Vice officers never know what to expect when they make an arrest. Sometimes, police say prostitutes thank them for catching them. “I’m tired of being out on the street,” they say. Sometimes they ask if they can stop by McDonald’s on the way to jail. Sometimes they’re so exhausted, they fall asleep in the police car.
But other times, they fight back. “They will cut us fast,” says Samuel, a sergeant in the vice division. A few years back, one detective was badly slashed by a woman with a knife. Some prostitutes lure customers — or undercover police officers — to rooms where armed cohorts are waiting in ambush to rob them.
Prostitutes have other tricks up their sleeves too — officers recount dozens of stories about women who bite, spit, urinate or intentionally pass gas in the police car. One infamous prostitute in the north side of Richmond threw her colostomy bag at an arresting officer. Some women are unwashed, sometimes reeking; often, detectives say, the cars they use must be thoroughly scrubbed before they can be driven again.
Transvestites can be the most dangerous. Large and strong, they carry small knives, steak knives, sometimes guns. Nick remembers the time he picked up a 19-year-old man in women’s clothes whose purse was stuffed with four bricks, ready to swing.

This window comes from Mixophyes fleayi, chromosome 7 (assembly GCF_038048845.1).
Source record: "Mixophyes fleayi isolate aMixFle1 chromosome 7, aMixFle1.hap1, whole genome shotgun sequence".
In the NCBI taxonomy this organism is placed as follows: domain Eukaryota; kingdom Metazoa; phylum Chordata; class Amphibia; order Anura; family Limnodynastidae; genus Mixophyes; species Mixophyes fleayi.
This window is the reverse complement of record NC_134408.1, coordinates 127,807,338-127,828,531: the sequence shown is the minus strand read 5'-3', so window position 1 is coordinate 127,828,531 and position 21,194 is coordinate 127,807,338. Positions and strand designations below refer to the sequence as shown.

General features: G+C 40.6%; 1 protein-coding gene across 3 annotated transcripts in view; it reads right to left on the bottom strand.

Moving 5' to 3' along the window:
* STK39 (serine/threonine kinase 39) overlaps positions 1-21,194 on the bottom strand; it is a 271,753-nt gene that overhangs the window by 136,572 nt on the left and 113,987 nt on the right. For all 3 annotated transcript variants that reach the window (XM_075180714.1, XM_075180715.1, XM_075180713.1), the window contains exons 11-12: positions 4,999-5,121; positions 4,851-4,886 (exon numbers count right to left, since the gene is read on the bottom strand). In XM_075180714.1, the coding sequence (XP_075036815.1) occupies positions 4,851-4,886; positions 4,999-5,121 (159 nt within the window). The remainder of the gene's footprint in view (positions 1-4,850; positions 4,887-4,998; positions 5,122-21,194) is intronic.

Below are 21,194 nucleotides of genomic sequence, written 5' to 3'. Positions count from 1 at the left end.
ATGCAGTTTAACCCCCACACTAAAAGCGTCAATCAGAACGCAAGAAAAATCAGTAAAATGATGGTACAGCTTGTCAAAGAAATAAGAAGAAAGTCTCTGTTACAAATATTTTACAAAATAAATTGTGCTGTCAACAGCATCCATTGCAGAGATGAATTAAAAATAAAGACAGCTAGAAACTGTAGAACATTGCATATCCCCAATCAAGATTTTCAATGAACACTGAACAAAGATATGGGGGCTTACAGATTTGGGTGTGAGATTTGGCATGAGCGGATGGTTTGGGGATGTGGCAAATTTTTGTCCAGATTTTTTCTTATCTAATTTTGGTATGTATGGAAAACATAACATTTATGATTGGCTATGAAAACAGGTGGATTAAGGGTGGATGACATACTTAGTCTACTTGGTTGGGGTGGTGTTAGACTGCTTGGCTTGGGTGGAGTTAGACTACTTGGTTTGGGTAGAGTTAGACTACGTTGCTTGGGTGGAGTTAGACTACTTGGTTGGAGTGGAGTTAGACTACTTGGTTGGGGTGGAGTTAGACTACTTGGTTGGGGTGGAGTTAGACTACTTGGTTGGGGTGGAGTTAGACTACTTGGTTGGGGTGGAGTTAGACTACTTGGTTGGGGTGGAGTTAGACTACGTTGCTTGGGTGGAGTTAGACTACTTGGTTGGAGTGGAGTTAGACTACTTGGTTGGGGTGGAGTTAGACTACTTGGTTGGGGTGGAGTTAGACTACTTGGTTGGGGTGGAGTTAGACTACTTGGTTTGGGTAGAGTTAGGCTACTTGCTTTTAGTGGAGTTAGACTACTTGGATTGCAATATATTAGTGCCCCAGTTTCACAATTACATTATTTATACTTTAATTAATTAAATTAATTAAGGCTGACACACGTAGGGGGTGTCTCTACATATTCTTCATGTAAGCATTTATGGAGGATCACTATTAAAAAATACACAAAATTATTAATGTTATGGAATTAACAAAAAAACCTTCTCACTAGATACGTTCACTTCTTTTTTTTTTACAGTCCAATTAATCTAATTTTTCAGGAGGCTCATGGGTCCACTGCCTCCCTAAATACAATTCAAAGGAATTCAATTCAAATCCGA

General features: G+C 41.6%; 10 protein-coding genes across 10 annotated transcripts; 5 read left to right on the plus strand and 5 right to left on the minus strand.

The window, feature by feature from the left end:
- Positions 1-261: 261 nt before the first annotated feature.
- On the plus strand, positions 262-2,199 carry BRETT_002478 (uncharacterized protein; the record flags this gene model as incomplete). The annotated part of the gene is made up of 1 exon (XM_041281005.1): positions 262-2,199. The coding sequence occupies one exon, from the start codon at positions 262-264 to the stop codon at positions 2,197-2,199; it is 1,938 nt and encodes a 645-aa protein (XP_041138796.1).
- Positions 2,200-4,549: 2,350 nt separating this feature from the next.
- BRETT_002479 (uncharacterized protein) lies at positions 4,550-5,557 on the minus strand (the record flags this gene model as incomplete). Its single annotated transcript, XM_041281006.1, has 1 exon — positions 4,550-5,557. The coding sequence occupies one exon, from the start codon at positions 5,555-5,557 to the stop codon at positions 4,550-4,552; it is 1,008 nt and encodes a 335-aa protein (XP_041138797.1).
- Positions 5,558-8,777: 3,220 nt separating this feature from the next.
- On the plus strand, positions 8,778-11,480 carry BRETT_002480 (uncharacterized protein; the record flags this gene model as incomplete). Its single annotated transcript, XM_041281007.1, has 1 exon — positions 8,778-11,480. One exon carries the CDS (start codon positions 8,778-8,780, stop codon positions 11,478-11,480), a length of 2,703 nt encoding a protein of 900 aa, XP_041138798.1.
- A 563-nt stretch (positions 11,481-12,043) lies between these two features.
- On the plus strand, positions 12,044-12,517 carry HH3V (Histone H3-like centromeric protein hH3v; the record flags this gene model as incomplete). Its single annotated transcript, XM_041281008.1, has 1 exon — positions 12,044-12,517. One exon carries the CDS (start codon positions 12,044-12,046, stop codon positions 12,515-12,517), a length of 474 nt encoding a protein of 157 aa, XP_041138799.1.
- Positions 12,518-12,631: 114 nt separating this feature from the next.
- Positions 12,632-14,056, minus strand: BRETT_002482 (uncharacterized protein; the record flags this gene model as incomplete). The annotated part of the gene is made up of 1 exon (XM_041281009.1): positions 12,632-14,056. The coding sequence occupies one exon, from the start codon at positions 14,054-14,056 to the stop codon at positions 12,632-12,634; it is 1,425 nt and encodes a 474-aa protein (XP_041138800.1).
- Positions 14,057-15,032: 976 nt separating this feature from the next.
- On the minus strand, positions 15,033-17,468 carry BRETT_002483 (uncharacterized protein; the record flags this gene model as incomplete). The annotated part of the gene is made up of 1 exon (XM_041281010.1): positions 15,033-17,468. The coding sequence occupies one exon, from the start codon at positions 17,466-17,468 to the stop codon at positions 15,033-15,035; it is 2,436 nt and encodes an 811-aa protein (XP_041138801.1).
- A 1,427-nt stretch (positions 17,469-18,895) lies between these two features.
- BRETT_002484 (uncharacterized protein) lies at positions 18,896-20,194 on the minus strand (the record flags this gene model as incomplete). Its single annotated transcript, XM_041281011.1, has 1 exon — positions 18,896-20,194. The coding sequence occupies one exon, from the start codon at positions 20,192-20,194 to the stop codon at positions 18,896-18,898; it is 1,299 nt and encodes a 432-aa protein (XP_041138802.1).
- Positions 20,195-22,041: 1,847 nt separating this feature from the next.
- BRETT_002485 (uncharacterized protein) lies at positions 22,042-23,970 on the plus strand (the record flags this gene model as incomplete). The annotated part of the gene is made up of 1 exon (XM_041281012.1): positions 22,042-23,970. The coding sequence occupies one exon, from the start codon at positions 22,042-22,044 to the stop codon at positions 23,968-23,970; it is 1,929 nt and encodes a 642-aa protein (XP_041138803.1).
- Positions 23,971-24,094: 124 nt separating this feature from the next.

And the transvestites are the most cunning of all the prostitutes on the city streets, officers say. They tend to band together in groups of three to six, and police suspect they maintain a cell-phone network to warn each other when the cops are out.
Drug-addicted women, on the other hand, are less savvy and more desperate. “They want that money so bad, they’re willing to get in the car,” Nick says. That means they’re at the mercy of their customers. When a prostitute disappears, MacKnight says, her colleagues assume she’s been arrested, although a sexual predator may have taken her instead. No guardian angels on the streets, he says.
And drugs cloud prostitutes’ minds. A woman Nick had arrested once got into his car a second time and said, “Don’t I know you from somewhere?” Yeah, he said — “I think I picked you up once before.”
Her face lighted up. “Haven’t seen you in a long time! Where you been?” she exclaimed. High as a kite, the woman thought he’d been a previous customer. When he arrested her again she said, dejected, “I knew I knew you.”